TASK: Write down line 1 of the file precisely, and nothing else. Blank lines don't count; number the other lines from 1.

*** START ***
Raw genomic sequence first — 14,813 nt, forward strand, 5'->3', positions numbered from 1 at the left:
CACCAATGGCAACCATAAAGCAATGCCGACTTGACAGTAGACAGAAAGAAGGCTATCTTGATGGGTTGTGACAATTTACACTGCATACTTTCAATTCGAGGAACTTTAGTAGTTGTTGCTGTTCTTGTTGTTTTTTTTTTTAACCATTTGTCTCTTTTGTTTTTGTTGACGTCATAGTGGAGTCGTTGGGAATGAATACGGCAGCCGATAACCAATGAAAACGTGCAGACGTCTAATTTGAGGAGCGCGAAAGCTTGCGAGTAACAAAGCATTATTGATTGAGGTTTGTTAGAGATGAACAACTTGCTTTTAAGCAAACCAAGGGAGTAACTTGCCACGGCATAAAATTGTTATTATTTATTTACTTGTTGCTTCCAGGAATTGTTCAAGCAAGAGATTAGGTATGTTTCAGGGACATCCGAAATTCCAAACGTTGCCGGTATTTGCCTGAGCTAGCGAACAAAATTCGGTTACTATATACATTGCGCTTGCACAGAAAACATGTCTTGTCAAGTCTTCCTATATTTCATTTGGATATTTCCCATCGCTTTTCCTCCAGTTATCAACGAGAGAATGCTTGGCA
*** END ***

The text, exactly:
Raw genomic sequence first — 14,813 nt, forward strand, 5'->3', positions numbered from 1 at the left: